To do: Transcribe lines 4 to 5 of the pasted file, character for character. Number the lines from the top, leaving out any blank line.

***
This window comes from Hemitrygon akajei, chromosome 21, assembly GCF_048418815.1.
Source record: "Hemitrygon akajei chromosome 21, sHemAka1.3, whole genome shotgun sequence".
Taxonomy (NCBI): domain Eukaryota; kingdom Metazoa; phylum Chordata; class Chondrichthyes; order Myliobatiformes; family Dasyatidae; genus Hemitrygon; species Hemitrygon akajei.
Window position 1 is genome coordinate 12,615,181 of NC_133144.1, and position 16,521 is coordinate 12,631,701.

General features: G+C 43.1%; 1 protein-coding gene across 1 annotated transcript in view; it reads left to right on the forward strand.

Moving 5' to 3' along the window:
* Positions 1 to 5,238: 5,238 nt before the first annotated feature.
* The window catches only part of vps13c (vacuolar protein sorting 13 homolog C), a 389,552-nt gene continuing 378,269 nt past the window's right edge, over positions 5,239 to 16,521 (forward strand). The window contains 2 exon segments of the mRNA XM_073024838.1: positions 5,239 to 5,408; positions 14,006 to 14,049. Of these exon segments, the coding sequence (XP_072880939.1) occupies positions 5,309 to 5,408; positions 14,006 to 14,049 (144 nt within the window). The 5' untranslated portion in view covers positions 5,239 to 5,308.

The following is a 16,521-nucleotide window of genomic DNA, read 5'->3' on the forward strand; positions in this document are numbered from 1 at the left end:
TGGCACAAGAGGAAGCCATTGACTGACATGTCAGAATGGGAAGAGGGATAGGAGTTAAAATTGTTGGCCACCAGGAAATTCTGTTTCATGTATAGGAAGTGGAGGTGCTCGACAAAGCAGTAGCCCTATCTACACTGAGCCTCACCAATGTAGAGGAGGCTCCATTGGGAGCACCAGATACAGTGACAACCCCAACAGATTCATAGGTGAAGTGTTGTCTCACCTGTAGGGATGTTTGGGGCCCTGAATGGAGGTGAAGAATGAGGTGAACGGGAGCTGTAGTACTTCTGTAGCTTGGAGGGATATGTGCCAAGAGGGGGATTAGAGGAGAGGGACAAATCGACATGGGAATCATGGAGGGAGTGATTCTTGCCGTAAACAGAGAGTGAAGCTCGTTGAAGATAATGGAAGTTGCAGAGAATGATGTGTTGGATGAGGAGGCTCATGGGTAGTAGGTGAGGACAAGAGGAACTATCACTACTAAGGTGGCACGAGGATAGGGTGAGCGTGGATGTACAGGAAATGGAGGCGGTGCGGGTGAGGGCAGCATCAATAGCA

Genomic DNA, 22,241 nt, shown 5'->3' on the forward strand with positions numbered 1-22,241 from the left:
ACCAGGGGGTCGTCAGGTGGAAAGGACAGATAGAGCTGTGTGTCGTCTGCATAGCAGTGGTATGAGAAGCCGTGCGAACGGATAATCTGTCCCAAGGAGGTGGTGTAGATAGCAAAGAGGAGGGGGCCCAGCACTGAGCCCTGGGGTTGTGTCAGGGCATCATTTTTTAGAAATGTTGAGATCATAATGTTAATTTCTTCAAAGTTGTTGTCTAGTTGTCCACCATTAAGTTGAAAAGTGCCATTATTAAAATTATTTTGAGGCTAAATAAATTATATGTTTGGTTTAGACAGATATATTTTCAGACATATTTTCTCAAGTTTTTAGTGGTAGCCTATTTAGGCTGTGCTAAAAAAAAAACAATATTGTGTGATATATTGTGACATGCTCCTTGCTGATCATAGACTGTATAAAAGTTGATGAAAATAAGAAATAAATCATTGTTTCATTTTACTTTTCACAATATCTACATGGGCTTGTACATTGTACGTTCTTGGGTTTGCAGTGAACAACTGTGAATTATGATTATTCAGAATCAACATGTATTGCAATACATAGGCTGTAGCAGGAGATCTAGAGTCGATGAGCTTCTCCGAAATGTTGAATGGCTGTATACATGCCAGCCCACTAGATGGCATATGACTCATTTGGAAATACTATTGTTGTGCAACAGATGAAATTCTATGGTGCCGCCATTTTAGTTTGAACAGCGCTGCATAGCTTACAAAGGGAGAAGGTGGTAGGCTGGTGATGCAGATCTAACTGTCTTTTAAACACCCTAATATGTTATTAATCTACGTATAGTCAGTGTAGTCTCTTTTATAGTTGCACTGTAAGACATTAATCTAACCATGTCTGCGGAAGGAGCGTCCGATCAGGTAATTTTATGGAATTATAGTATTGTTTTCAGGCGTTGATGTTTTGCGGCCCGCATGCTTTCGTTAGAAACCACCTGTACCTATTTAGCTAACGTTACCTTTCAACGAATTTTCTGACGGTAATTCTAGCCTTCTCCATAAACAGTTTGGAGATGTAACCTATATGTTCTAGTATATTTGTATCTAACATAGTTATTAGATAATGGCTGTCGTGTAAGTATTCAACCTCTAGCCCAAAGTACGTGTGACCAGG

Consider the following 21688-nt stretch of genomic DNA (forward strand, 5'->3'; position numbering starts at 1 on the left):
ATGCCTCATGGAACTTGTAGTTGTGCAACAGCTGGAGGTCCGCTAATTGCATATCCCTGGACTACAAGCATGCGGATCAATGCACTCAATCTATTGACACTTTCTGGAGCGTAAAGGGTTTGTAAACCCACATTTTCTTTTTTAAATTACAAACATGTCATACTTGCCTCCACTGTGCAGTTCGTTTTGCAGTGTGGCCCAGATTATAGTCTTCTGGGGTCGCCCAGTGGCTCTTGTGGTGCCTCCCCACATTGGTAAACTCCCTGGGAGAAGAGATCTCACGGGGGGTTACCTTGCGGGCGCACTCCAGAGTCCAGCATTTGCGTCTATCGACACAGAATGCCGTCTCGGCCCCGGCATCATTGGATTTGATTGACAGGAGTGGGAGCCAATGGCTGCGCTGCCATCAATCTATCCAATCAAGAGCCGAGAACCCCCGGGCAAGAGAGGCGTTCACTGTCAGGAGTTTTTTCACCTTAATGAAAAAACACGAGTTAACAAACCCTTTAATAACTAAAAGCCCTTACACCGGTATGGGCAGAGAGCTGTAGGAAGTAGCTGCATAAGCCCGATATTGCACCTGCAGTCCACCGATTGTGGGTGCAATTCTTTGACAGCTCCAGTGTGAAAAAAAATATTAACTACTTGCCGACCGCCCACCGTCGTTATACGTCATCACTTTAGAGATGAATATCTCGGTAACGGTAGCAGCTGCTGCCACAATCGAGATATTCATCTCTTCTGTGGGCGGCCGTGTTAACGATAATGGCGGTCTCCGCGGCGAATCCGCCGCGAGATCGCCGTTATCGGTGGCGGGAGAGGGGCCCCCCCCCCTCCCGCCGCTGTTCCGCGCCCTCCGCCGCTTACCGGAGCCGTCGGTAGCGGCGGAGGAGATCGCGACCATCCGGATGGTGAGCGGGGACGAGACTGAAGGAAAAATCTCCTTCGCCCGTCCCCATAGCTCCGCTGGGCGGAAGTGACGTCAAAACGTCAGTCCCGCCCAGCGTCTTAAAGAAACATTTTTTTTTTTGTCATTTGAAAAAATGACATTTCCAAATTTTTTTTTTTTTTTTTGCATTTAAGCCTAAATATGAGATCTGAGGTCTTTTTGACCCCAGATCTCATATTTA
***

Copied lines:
Window position 1 is genome coordinate 12,615,181 of NC_133144.1, and position 16,521 is coordinate 12,631,701.

General features: G+C 43.1%; 1 protein-coding gene across 1 annotated transcript in view; it reads left to right on the forward strand.